Broomsedge (Andropogon virginicus)
Grass Family (Poaceae)
beard grass, broomsedge bluestem, sedge grass, whiskey grass.
Origin and Distribution:
Broomsedge is a native North American grass species that occurs primarily in the eastern half of the U.S. and California. It is found in dry meadows, pastures, fields, roadsides, waste places and other areas with low-fertility soils. Broomsedge is common in Ohio, except in the northwest region.
Broomsedge is a clump-forming perennial grass that is most noticeable in the fall, when its stems and leaves turn a distinctive orangish-tan to reddish-brown color. It reproduces by seed and short rhizomes (horizontal underground stems).
Dense, fibrous roots are produced from short rhizomes (horizontal underground stems).
The smooth, erect, slightly flattened stems are 1 to 4 feet tall (sometimes up to 5 feet) and branched in the upper part. Unlike the hollow stems of most grass species, stems of broomsedge are filled with a white pith. Stems become stiff with age.
Leaves are folded in the bud. Mature leaves often have a whitish or bluish cast. The LEAF BLADE (free part of the leaf) is 6 to 12 inches long (sometimes up to 16 inches), 1/12 to 1/3 inch wide, and has rough margins. The base of the blade (where it attaches to the stem) is folded and covered with coarse, stiff hairs. The LEAF SHEATH(part of the leaf surrounding the stem) is smooth and flattened, with a distinct fold (especially the lower sheaths). Sheath margins may or may not have hairs. The ligule (projection on the inside of the leaf at the junction of the blade and sheath) is short (up to 1/32 inch long), membranous and fringed with hairs. AURICLES (appendages at the top of the sheath) are absent.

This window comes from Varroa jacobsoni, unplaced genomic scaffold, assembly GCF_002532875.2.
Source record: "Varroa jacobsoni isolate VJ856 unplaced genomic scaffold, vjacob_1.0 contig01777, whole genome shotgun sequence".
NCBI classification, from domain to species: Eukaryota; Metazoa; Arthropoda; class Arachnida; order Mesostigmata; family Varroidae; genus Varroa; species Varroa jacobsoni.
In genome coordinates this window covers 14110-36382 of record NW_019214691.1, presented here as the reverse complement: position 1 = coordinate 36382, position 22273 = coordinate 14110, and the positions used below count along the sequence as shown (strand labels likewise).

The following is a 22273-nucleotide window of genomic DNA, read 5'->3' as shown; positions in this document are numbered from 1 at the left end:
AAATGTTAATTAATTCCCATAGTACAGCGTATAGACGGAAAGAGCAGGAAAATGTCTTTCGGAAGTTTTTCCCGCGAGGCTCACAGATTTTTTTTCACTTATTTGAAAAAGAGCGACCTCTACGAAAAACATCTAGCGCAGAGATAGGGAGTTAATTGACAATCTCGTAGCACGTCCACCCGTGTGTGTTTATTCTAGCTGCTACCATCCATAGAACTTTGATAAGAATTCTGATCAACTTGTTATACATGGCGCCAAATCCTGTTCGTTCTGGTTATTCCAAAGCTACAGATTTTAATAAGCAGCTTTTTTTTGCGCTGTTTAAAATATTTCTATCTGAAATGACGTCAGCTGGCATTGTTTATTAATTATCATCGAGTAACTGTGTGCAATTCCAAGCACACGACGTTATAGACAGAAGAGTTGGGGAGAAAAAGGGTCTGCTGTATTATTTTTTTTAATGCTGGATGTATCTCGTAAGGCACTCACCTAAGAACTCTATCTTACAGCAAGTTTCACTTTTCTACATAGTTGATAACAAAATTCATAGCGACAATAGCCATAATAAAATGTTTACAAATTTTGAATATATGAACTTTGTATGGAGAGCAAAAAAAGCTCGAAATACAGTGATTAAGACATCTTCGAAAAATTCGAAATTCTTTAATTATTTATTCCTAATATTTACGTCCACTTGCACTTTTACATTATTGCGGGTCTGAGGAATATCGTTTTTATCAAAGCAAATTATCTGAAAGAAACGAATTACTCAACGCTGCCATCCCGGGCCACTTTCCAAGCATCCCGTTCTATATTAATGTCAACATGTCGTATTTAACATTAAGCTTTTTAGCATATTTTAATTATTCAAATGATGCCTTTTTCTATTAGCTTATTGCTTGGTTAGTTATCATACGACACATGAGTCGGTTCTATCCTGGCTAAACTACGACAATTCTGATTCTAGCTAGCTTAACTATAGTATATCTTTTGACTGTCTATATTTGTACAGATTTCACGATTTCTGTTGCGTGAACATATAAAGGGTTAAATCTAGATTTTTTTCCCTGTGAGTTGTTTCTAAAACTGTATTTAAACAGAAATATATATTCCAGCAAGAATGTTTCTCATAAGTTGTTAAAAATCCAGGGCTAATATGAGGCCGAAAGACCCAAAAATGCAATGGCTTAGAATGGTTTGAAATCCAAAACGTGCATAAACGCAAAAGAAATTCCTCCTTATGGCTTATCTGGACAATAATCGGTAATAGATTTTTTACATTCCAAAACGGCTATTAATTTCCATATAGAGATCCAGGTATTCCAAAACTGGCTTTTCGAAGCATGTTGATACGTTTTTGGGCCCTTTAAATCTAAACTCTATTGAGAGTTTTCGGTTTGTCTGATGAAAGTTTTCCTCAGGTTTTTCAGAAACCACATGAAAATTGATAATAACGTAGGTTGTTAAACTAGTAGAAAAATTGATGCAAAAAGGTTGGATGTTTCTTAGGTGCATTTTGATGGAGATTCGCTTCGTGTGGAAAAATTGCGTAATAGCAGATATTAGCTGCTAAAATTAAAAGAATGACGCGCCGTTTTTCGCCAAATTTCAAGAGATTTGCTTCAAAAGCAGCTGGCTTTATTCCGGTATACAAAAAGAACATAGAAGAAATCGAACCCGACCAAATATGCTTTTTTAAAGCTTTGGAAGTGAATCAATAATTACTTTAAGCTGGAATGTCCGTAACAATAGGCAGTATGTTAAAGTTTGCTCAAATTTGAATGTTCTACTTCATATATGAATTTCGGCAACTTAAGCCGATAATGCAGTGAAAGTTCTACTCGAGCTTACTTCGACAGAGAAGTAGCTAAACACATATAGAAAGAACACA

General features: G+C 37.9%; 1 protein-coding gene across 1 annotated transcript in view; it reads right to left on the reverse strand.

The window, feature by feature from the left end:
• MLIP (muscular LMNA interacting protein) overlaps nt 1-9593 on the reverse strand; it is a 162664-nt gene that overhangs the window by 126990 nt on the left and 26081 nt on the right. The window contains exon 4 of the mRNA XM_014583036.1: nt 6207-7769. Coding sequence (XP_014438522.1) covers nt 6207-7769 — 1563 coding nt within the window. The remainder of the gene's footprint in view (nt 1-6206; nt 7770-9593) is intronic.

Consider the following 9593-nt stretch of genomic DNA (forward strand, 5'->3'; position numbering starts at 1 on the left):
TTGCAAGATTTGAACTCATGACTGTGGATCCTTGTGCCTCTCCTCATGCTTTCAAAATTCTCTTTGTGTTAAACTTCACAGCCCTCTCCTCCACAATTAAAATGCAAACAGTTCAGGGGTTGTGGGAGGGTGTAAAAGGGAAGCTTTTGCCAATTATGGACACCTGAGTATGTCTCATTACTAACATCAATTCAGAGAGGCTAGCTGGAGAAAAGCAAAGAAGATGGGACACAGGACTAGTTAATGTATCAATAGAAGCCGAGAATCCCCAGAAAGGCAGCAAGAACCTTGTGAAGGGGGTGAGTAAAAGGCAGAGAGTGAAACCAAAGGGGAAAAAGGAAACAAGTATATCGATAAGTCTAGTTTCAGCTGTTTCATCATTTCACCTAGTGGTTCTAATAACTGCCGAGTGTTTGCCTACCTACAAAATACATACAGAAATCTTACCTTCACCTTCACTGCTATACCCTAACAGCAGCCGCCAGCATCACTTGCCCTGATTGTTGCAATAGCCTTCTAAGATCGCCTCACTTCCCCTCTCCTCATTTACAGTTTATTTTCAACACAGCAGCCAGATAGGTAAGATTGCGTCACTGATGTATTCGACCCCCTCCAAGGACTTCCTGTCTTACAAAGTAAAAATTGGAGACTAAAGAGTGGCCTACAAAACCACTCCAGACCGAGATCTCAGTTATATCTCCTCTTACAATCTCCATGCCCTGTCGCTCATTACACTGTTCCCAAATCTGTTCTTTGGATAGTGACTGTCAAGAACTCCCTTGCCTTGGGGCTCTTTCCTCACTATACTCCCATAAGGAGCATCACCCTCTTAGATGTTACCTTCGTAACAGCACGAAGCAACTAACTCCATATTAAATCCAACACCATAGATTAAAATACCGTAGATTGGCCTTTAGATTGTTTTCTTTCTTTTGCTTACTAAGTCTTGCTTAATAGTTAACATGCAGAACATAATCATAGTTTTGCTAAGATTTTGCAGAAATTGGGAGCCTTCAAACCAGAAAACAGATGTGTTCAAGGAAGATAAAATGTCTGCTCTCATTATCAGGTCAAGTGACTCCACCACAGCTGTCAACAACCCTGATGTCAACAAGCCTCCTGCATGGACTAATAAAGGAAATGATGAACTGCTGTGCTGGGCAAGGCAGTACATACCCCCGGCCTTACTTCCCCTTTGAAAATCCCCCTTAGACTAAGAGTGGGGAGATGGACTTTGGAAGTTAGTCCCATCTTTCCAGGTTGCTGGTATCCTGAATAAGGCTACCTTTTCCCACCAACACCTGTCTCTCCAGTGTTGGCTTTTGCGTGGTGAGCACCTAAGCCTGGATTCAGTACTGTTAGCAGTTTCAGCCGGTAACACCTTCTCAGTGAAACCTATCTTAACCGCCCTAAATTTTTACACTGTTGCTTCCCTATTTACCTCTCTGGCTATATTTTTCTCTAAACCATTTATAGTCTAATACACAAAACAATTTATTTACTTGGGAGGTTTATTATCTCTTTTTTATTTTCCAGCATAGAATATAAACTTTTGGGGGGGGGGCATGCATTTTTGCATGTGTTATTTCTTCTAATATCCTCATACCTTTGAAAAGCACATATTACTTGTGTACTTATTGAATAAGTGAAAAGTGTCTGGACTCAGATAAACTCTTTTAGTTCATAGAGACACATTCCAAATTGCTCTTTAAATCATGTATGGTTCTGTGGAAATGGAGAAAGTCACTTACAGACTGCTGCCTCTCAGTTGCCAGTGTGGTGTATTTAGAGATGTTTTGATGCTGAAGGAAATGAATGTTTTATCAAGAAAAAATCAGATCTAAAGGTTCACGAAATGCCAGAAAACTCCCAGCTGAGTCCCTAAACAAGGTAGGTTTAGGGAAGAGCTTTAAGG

Each flower head is composed of 2 to 4 unbranched flower stalks (3/4 to 1 1/2 inches long). Flower stalks originate from the sheaths of upper leaves and remain partially tucked within the leaves. Flowers are arranged in clusters along the flower stalks, and are surrounded by long, silky, white hairs, giving them a feathery appearance.
Fruits and Seeds:
Seeds are yellowish-green to brown, linear, flattened on one side, and bearded with silky white hairs. The seeds are approximately 1/16 to 1/8 inch long, with long awns (bristles) 1 to 1 1/2 inches long.
Little bluestem (Andropogon scoparius), a characteristic prairie species, closely resembles broomsedge, but its longer flower stalks hold the flowers completely free of the upper leaves. In addition, little bluestem flower stalks occur singly, rather than in groups of 2 to 4 like broomsedge.
Flowering occurs between July and September. Broomsedge clumps turn a distinctive orangish-tan to reddish-brown color when dry, and persist into winter.
Facts and Folklore:
Broomsedge is a poor forage grass, and is common on overgrazed pastures, especially where soil pH and fertility are low.